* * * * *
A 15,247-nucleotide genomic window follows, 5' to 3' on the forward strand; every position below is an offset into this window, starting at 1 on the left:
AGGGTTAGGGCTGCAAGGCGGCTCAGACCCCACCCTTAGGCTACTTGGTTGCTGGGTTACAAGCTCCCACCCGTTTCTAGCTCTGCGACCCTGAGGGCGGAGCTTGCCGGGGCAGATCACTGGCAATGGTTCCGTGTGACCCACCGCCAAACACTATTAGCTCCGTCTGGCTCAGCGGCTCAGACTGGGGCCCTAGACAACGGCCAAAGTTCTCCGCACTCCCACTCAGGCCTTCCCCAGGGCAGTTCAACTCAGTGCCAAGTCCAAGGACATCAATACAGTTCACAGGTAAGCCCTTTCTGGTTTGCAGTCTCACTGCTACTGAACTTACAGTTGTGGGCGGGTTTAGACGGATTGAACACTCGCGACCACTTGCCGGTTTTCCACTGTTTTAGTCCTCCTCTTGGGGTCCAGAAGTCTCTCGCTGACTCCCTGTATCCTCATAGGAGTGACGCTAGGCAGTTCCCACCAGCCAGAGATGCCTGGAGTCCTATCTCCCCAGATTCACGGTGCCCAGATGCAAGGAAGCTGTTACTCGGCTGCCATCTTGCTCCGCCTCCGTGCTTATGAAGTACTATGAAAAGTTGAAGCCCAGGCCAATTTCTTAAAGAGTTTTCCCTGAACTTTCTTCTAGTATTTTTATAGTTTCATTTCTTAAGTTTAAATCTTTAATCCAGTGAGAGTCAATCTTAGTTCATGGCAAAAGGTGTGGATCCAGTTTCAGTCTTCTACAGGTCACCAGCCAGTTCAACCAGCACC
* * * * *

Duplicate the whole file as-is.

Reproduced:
A 15,247-nucleotide genomic window follows, 5' to 3' on the forward strand; every position below is an offset into this window, starting at 1 on the left:
AGGGTTAGGGCTGCAAGGCGGCTCAGACCCCACCCTTAGGCTACTTGGTTGCTGGGTTACAAGCTCCCACCCGTTTCTAGCTCTGCGACCCTGAGGGCGGAGCTTGCCGGGGCAGATCACTGGCAATGGTTCCGTGTGACCCACCGCCAAACACTATTAGCTCCGTCTGGCTCAGCGGCTCAGACTGGGGCCCTAGACAACGGCCAAAGTTCTCCGCACTCCCACTCAGGCCTTCCCCAGGGCAGTTCAACTCAGTGCCAAGTCCAAGGACATCAATACAGTTCACAGGTAAGCCCTTTCTGGTTTGCAGTCTCACTGCTACTGAACTTACAGTTGTGGGCGGGTTTAGACGGATTGAACACTCGCGACCACTTGCCGGTTTTCCACTGTTTTAGTCCTCCTCTTGGGGTCCAGAAGTCTCTCGCTGACTCCCTGTATCCTCATAGGAGTGACGCTAGGCAGTTCCCACCAGCCAGAGATGCCTGGAGTCCTATCTCCCCAGATTCACGGTGCCCAGATGCAAGGAAGCTGTTACTCGGCTGCCATCTTGCTCCGCCTCCGTGCTTATGAAGTACTATGAAAAGTTGAAGCCCAGGCCAATTTCTTAAAGAGTTTTCCCTGAACTTTCTTCTAGTATTTTTATAGTTTCATTTCTTAAGTTTAAATCTTTAATCCAGTGAGAGTCAATCTTAGTTCATGGCAAAAGGTGTGGATCCAGTTTCAGTCTTCTACAGGTCACCAGCCAGTTCAACCAGCACC